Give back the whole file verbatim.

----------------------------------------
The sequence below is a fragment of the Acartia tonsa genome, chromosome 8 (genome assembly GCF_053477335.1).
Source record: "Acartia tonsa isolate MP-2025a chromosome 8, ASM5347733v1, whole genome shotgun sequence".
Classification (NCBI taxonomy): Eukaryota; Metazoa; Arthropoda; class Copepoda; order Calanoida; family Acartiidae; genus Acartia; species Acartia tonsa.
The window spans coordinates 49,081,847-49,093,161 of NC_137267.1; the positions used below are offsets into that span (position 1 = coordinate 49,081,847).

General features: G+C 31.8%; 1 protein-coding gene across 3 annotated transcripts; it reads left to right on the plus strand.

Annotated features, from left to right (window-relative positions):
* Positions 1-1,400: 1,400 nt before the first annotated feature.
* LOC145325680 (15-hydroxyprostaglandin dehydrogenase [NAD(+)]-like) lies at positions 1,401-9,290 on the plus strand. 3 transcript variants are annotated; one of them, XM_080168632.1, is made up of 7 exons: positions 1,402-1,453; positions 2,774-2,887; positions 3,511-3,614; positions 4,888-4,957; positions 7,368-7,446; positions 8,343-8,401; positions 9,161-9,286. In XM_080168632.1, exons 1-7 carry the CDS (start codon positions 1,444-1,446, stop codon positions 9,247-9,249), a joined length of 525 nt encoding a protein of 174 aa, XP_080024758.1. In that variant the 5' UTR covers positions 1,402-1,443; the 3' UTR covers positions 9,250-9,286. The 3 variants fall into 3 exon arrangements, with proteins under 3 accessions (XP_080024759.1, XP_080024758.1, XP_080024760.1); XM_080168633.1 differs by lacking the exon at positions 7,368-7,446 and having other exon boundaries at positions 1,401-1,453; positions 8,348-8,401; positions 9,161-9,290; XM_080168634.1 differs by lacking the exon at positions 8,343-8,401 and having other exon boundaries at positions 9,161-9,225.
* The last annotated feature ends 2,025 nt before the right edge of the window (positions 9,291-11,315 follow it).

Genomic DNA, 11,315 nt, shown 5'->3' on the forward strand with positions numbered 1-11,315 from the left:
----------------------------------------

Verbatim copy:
The sequence below is a fragment of the Acartia tonsa genome, chromosome 8 (genome assembly GCF_053477335.1).
Source record: "Acartia tonsa isolate MP-2025a chromosome 8, ASM5347733v1, whole genome shotgun sequence".
Classification (NCBI taxonomy): Eukaryota; Metazoa; Arthropoda; class Copepoda; order Calanoida; family Acartiidae; genus Acartia; species Acartia tonsa.
The window spans coordinates 49,081,847-49,093,161 of NC_137267.1; the positions used below are offsets into that span (position 1 = coordinate 49,081,847).

General features: G+C 31.8%; 1 protein-coding gene across 3 annotated transcripts; it reads left to right on the plus strand.

Annotated features, from left to right (window-relative positions):
* Positions 1-1,400: 1,400 nt before the first annotated feature.
* LOC145325680 (15-hydroxyprostaglandin dehydrogenase [NAD(+)]-like) lies at positions 1,401-9,290 on the plus strand. 3 transcript variants are annotated; one of them, XM_080168632.1, is made up of 7 exons: positions 1,402-1,453; positions 2,774-2,887; positions 3,511-3,614; positions 4,888-4,957; positions 7,368-7,446; positions 8,343-8,401; positions 9,161-9,286. In XM_080168632.1, exons 1-7 carry the CDS (start codon positions 1,444-1,446, stop codon positions 9,247-9,249), a joined length of 525 nt encoding a protein of 174 aa, XP_080024758.1. In that variant the 5' UTR covers positions 1,402-1,443; the 3' UTR covers positions 9,250-9,286. The 3 variants fall into 3 exon arrangements, with proteins under 3 accessions (XP_080024759.1, XP_080024758.1, XP_080024760.1); XM_080168633.1 differs by lacking the exon at positions 7,368-7,446 and having other exon boundaries at positions 1,401-1,453; positions 8,348-8,401; positions 9,161-9,290; XM_080168634.1 differs by lacking the exon at positions 8,343-8,401 and having other exon boundaries at positions 9,161-9,225.
* The last annotated feature ends 2,025 nt before the right edge of the window (positions 9,291-11,315 follow it).

Genomic DNA, 11,315 nt, shown 5'->3' on the forward strand with positions numbered 1-11,315 from the left: